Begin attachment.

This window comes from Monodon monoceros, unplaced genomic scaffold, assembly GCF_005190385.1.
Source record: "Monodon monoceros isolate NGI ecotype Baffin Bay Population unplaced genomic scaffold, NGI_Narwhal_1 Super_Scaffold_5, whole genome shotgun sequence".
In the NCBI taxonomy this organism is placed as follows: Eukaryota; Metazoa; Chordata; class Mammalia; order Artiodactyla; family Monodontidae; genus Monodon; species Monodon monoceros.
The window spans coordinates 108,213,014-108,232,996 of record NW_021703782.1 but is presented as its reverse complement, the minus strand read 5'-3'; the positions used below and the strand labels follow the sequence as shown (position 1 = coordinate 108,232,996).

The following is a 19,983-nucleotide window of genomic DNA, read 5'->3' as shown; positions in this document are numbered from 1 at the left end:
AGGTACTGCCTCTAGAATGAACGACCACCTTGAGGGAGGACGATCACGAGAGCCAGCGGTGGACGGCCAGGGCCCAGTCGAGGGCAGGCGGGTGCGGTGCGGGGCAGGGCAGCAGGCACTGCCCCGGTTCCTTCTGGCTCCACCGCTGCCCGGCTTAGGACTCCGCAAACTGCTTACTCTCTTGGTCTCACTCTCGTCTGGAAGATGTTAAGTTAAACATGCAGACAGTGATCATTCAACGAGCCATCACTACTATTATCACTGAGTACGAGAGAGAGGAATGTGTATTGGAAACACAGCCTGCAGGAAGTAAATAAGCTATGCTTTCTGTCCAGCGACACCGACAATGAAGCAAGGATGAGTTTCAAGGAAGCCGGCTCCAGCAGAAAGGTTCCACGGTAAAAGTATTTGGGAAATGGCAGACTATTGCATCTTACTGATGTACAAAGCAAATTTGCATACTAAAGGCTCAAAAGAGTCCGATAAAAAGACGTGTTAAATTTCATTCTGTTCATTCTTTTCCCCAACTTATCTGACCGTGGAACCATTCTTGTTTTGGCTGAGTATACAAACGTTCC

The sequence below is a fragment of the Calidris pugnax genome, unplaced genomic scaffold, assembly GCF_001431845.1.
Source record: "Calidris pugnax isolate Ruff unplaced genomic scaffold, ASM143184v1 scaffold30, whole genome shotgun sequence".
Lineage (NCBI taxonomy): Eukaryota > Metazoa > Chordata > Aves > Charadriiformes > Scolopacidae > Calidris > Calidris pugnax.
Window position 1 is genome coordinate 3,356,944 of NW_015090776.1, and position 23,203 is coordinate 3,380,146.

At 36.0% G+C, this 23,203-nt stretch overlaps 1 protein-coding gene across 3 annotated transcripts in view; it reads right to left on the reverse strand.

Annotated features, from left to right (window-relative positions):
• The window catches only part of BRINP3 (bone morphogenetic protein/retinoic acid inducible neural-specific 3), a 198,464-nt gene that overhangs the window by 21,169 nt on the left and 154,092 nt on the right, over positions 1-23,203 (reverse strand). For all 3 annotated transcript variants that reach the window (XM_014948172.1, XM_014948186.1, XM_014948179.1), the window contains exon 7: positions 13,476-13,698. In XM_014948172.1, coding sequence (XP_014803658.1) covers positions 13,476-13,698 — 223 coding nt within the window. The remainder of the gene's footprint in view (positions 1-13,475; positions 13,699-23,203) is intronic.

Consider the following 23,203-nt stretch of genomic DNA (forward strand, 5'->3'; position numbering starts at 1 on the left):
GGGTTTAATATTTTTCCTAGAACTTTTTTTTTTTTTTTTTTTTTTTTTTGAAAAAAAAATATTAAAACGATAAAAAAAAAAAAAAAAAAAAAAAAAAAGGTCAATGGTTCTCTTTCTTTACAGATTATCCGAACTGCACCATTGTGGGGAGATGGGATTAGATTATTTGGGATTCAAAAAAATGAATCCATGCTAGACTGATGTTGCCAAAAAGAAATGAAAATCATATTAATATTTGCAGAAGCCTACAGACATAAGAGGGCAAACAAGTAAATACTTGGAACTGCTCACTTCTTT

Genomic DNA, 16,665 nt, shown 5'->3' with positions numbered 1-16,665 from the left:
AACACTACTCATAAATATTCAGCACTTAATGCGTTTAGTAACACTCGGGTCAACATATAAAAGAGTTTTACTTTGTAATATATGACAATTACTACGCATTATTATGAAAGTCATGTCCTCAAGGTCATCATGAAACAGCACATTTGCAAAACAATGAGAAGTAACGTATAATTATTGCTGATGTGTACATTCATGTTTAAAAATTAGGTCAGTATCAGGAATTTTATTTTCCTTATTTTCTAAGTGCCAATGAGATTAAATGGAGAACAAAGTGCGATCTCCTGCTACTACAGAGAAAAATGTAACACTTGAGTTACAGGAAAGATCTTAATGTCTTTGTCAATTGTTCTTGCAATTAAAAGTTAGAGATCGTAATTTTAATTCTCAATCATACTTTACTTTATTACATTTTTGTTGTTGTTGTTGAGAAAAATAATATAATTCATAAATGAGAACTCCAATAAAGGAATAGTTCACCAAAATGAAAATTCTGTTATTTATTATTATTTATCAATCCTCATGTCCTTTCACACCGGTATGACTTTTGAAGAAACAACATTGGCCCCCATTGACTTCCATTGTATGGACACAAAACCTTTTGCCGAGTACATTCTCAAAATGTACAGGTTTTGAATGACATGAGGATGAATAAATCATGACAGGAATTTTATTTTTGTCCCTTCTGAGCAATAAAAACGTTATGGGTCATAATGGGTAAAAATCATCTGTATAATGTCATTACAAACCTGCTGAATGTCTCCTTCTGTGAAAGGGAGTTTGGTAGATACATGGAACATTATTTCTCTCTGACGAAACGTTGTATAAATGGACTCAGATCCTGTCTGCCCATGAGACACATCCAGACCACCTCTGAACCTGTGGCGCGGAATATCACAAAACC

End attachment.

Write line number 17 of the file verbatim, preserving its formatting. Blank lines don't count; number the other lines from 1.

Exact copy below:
AACACTACTCATAAATATTCAGCACTTAATGCGTTTAGTAACACTCGGGTCAACATATAAAAGAGTTTTACTTTGTAATATATGACAATTACTACGCATTATTATGAAAGTCATGTCCTCAAGGTCATCATGAAACAGCACATTTGCAAAACAATGAGAAGTAACGTATAATTATTGCTGATGTGTACATTCATGTTTAAAAATTAGGTCAGTATCAGGAATTTTATTTTCCTTATTTTCTAAGTGCCAATGAGATTAAATGGAGAACAAAGTGCGATCTCCTGCTACTACAGAGAAAAATGTAACACTTGAGTTACAGGAAAGATCTTAATGTCTTTGTCAATTGTTCTTGCAATTAAAAGTTAGAGATCGTAATTTTAATTCTCAATCATACTTTACTTTATTACATTTTTGTTGTTGTTGTTGAGAAAAATAATATAATTCATAAATGAGAACTCCAATAAAGGAATAGTTCACCAAAATGAAAATTCTGTTATTTATTATTATTTATCAATCCTCATGTCCTTTCACACCGGTATGACTTTTGAAGAAACAACATTGGCCCCCATTGACTTCCATTGTATGGACACAAAACCTTTTGCCGAGTACATTCTCAAAATGTACAGGTTTTGAATGACATGAGGATGAATAAATCATGACAGGAATTTTATTTTTGTCCCTTCTGAGCAATAAAAACGTTATGGGTCATAATGGGTAAAAATCATCTGTATAATGTCATTACAAACCTGCTGAATGTCTCCTTCTGTGAAAGGGAGTTTGGTAGATACATGGAACATTATTTCTCTCTGACGAAACGTTGTATAAATGGACTCAGATCCTGTCTGCCCATGAGACACATCCAGACCACCTCTGAACCTGTGGCGCGGAATATCACAAAACC